I always wanted to try and build this dramatic choux pastry tower we call Croquembouche. A few months ago Betty Binon and Rodica Godlewski made and took pictures from a gorgeous one, decorated with flowers and leaves. It was so inspiring, so I wanted to create my own version.
In this post, I will tell you, what is the best way to make a stable tower. I've spent a few hours finding the right method, so you do not have to waste your time, just follow these steps below for the best result.
- First of all, you need to make profiteroles and your desired filling. You can find my choux pastry recipe here together with a basic pastry cream recipe, you can fill the choux balls with.
- Once you have the filled profiteroles, let's start thinking about the assembly of your gorgeous croquembouche.
- Make a parchment cone, try to fix it by tape or folding the edges in. Mine was about 25 cm tall.
- It should be able to stand straight on the table or plate, but make sure you cover the surface with a piece of parchment paper too, to avoid messing up with caramelized sugar.
- There are more options: some people build the croquembouche inside a giant parchment cone. I've tried it, but I didn't feel enough control in the process so I wouldn't recommend this for beginners. Instead of this, we will build up the tower outside the parchment cone.
- Place 300 g sugar and 75 ml water into a pot. Whisk them together to make sure all the sugar is covered by water.
- From now on do not stir the mixture! The structure of sugar will be very unstable during this process, and if you stir it, the result definitely won't be beautifully golden caramel.
- Heat up the sugar on maximum heat. Keep your eyes on the sugary water, because it's easy to burn it.
- The point, when you have to remove the pot from the heat is when you notice light golden brown spots in the boiling sugar. Still, do not stir the caramel!
- It's time to dip the base of the profiteroles into the caramel.
- Dip the base of the profiteroles into the hot caramel. Be careful, do not burn your hand!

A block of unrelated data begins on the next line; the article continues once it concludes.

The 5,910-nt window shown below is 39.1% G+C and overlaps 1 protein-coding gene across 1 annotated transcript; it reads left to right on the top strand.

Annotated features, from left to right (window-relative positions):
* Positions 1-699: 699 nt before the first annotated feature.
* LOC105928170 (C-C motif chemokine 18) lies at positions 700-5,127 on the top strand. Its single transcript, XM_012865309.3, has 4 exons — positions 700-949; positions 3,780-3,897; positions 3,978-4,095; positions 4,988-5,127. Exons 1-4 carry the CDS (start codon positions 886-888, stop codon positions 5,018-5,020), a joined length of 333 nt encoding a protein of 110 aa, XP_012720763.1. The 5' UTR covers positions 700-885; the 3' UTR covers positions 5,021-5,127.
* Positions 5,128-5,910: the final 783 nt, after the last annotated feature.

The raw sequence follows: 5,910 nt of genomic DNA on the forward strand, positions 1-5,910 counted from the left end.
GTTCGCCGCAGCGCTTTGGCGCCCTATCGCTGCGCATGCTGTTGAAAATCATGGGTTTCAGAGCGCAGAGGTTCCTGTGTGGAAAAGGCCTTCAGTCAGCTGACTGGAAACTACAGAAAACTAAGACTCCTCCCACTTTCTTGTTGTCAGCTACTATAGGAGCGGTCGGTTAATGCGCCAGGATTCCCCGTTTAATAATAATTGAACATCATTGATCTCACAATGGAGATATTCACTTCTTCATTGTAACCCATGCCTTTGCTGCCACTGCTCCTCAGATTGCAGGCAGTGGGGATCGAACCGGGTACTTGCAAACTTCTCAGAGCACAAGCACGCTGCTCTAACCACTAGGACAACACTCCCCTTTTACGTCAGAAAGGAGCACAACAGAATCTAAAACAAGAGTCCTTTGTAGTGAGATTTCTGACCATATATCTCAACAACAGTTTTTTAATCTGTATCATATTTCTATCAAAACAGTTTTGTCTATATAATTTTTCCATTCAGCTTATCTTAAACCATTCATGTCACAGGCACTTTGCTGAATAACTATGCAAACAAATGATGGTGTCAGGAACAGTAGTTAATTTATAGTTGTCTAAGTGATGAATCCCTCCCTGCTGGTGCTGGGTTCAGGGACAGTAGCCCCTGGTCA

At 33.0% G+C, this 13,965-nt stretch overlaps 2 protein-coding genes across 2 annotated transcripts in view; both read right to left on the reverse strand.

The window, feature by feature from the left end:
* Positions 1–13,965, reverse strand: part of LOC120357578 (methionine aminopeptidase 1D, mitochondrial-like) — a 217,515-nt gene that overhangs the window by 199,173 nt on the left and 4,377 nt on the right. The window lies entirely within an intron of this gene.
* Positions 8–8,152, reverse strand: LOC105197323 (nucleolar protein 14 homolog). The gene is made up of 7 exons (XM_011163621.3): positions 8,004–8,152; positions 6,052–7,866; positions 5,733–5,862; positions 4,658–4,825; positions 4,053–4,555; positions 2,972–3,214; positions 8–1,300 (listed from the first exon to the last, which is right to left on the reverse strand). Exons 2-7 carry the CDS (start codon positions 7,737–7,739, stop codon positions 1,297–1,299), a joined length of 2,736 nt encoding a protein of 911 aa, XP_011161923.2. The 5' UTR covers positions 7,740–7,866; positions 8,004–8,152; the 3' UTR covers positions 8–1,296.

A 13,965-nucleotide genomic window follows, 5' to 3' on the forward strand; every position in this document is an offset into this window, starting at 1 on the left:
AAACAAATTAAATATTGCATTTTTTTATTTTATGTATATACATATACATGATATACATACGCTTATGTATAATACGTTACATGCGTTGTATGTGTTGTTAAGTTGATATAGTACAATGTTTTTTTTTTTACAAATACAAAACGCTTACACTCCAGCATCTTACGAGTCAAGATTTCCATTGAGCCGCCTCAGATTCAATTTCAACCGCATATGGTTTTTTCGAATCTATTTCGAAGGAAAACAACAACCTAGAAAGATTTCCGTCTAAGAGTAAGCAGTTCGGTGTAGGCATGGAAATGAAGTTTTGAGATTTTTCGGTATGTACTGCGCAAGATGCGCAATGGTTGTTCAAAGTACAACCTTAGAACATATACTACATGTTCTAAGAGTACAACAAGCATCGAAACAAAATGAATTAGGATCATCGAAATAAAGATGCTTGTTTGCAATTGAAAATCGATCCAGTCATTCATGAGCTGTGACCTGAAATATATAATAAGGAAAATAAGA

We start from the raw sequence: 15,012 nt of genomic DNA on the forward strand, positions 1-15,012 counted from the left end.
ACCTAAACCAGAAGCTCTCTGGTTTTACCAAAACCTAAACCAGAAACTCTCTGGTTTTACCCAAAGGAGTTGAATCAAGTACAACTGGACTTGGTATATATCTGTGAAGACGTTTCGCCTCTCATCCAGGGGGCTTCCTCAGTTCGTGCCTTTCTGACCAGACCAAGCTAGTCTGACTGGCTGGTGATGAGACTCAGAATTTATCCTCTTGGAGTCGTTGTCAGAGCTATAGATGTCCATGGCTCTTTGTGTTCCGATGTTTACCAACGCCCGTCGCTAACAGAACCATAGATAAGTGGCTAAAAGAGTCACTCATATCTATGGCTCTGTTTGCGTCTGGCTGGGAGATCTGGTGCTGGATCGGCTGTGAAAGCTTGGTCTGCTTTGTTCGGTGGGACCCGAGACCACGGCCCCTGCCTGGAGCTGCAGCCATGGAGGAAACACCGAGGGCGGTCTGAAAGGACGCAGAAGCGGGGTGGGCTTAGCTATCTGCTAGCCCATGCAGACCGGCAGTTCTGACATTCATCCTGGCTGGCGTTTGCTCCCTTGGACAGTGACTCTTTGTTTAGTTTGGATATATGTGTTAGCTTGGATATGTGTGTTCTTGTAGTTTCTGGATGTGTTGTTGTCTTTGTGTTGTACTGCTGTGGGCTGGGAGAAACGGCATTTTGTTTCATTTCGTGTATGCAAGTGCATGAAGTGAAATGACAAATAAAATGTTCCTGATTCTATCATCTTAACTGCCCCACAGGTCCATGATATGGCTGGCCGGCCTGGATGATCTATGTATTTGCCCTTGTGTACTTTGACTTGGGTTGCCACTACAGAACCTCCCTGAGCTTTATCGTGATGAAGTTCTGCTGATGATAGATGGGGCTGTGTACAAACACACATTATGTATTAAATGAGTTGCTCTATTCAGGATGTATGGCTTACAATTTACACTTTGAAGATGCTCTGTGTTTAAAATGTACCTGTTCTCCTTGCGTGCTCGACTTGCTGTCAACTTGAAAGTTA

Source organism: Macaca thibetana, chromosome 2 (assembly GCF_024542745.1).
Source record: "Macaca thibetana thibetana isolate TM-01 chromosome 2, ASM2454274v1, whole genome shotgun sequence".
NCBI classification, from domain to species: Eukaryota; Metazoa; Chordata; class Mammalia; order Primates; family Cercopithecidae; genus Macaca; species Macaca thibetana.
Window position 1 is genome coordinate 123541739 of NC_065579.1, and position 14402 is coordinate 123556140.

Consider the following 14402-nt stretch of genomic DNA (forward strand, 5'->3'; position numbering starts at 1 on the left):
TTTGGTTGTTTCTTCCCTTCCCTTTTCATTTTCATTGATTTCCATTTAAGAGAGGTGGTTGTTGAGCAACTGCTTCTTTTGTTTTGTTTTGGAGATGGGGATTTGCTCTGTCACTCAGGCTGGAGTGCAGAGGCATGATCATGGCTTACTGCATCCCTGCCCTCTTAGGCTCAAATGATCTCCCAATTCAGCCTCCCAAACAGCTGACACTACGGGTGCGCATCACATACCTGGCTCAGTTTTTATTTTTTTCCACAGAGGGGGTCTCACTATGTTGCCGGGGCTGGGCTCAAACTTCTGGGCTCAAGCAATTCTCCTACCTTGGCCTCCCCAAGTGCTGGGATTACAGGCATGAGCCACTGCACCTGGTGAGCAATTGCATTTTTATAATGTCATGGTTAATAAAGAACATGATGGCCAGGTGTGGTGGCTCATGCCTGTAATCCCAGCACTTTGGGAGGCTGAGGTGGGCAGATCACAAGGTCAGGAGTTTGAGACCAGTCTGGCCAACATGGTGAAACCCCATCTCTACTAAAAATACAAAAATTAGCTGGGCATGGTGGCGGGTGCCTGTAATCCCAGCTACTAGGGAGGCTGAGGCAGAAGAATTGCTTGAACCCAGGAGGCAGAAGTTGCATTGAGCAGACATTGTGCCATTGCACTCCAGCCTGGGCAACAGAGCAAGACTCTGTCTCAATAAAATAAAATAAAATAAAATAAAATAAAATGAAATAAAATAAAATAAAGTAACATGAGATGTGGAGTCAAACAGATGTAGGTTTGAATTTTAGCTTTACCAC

- Push these profiteroles straight against the base of the parchment cone and create the first layer.
- Work quickly, the caramel sets fast.
- Build up the layers to cover the whole parchment cone.
- If you run out of caramel, just simply make another batch, and continue the building.
- Once you complete the croquembouche, let the caramel set properly for a few minutes.
- Finally, you can lift up the tower and gently remove the parchment cone.
Spun sugar (optional)
- First of all, you will need a great tool for the most beautiful angel hair. You can use a simple fork, but the result won't be too impressive. Let's sacrifice a wire whisk, cut the hooks in half, and straighten the wire ends a bit.
- Set up a broomstick or something like that, cover by cling film, line the floor with newspaper pages.
- Prepare a batch of freshly caramelized sugar. Let it cool for a few seconds.
- Hold the pot in hand, dip in the modified whisk and pull the caramel angel hair over the broomstick by moving the whisk back and forward over it. Dip the whisk into the caramel again till you have enough spun sugar.
- Grab the angel hair layers by hand and wrap them around the croquembouche.
- I've decorated my croquembouche only slightly with spun sugar since I knew I will add other decorations too, but you can go crazier if you fancy, you can find many spun sugar decoration ideas on the internet.